Is There Really a Patristic Critique of Icons? (Part 1 of 5)

My friend Gabe Martini’s response to a Calvinist blogger who proposed patristic evidence opposing the use of icons. This is part one of five:

“Steven Wedgeworth, Assistant Pastor of Immanuel Presbyterian Church in Clinton, Mississippi, has recently written a post at The Calvinist International against the Christian use of icons. In this post, he proposes to “counter-balance” the evidence in favor of icons and their veneration with evidence to the contrary. The reason, as he puts it, is that “Not as many people … know the opposing patristic voices.” This implies that there is an evident Patristic opposition to icons in the history and tradition of the Church — one that is so substantial, one could be forced to reconsider their position on the issue as a result. Pr Wedgeworth also claims that the liturgical use of icons has a “mixed foundation,” implying that the practice and beliefs of the Catholic Church are perhaps arguable at best.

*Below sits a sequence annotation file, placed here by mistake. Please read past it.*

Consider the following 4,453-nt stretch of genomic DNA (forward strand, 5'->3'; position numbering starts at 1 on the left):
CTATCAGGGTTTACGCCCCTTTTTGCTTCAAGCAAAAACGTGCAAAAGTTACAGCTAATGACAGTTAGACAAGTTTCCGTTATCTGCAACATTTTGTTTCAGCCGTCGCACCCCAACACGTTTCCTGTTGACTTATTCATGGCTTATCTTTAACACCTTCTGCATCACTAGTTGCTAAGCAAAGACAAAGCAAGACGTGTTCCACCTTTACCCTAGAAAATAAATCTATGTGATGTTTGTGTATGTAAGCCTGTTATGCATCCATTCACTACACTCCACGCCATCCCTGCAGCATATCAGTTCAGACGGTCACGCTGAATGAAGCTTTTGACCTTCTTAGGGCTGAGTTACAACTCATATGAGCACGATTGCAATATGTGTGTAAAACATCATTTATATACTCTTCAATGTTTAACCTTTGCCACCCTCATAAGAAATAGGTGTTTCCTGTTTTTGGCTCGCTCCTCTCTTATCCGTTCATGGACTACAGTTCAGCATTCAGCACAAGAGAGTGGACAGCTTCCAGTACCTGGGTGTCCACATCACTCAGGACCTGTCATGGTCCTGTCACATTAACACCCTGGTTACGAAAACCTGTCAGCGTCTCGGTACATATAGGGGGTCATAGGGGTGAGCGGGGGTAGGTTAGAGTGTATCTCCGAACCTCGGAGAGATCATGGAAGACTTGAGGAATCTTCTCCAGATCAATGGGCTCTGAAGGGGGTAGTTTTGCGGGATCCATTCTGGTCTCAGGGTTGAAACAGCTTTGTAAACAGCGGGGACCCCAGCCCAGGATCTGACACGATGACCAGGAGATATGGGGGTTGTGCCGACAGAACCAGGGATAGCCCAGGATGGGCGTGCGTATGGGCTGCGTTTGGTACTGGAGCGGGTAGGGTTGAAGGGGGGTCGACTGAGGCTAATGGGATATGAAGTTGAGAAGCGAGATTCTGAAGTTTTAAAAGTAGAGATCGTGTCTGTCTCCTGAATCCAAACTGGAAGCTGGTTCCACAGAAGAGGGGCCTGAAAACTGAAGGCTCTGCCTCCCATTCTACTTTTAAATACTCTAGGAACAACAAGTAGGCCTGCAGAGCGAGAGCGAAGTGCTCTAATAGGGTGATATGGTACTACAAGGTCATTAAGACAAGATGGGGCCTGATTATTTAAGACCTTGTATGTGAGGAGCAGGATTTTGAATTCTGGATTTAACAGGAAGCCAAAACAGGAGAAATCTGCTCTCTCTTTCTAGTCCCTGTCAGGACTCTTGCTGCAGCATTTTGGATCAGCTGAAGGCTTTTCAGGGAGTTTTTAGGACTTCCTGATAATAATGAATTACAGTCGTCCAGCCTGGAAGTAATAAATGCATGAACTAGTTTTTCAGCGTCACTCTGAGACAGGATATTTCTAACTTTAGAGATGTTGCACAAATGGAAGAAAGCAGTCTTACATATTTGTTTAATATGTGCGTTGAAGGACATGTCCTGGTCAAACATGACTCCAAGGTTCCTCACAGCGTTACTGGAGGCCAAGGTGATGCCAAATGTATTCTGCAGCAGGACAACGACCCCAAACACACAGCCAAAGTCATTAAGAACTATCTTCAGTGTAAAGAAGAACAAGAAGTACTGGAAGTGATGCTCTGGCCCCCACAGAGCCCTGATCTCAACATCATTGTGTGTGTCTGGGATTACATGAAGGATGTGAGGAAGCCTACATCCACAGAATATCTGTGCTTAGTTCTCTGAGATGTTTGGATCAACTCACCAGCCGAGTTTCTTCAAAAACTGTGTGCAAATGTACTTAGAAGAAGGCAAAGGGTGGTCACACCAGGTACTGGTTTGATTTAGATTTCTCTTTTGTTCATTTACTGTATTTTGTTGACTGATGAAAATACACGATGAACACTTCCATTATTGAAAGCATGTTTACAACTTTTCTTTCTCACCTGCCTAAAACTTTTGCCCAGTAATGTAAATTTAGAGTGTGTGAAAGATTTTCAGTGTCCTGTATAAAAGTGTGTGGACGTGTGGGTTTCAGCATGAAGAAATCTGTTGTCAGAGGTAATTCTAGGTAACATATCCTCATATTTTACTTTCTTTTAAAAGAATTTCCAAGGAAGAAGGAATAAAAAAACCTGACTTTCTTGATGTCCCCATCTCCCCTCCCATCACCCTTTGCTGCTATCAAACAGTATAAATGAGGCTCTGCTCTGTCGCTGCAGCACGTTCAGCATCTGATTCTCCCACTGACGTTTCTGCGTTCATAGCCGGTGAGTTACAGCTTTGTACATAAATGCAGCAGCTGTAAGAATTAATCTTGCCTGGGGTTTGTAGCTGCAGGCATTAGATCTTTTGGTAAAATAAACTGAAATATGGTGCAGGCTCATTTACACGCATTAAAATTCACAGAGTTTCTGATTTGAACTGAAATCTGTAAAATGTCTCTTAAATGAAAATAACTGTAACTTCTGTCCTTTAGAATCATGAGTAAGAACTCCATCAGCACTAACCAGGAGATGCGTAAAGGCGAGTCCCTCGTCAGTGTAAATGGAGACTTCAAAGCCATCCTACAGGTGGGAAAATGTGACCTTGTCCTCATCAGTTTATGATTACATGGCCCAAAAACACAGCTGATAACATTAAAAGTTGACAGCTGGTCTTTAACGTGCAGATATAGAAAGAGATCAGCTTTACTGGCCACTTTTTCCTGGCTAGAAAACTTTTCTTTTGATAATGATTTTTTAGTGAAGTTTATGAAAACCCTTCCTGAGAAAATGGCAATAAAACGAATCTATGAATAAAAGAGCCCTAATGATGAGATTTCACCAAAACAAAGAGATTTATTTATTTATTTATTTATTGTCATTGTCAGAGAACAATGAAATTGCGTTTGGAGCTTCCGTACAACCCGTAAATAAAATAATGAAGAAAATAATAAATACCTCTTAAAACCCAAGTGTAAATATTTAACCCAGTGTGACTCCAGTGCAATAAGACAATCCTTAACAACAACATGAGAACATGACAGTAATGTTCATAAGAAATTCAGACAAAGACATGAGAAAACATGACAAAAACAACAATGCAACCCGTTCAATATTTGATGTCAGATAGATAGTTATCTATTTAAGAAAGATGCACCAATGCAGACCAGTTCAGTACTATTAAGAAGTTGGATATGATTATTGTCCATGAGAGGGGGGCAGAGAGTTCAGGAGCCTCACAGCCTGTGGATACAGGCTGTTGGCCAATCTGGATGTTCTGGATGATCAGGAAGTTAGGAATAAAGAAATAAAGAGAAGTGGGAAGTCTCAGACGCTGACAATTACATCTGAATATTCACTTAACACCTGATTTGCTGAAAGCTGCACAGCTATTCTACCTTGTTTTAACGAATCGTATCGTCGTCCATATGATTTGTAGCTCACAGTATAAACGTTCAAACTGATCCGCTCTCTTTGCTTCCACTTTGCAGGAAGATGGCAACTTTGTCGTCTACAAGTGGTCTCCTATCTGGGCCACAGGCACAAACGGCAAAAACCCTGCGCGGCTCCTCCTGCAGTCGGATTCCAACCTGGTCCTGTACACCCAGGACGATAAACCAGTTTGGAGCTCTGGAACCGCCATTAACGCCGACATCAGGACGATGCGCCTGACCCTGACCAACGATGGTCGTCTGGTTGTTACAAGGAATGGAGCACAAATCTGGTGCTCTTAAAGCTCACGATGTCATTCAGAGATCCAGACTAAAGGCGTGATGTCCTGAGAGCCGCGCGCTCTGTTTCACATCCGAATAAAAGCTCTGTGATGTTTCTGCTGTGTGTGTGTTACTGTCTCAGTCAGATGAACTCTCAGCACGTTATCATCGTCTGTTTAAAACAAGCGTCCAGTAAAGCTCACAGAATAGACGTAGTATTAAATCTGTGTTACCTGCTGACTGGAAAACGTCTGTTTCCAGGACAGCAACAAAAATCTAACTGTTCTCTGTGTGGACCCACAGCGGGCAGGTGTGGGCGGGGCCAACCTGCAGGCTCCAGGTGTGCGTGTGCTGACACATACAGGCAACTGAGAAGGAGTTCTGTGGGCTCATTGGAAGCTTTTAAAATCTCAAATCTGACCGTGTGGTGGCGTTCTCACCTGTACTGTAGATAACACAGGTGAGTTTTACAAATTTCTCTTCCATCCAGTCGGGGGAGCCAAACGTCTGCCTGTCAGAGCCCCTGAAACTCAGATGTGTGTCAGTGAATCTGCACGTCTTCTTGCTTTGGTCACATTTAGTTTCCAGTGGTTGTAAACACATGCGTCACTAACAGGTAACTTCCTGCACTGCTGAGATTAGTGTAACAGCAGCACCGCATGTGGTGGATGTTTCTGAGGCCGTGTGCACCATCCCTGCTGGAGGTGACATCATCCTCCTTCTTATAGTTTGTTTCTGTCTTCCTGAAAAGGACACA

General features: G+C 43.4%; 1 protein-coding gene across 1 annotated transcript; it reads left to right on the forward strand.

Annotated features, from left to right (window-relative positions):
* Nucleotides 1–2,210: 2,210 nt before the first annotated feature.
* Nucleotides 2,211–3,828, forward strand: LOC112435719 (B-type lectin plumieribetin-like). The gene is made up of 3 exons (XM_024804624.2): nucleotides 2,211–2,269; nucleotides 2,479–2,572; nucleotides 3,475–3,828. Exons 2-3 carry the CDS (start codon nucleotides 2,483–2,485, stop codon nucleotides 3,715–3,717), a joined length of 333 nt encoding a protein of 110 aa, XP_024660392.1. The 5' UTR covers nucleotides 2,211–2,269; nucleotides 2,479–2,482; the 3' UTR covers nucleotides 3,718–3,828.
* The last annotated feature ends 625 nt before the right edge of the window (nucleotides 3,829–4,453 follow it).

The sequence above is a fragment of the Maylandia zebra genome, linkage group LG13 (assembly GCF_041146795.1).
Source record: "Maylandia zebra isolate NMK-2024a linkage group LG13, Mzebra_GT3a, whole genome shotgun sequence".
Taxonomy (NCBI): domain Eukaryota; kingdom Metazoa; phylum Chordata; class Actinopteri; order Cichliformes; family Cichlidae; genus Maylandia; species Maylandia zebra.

But is that really the case? Does the evidence put forth by Pr Wedgeworth demonstrate that there has always been an equal opposition to icons and their veneration within the Orthodox-Catholic Church? Is that evidence being properly represented and understood? Were they isolated voices, or part of a large opposition to icons in the history of the Church?”


About Joel

Joel is a 32 year old currently residing in the southeastern United States. His interests lay in philosophy and theology. He is a writer for The Christian Watershed.

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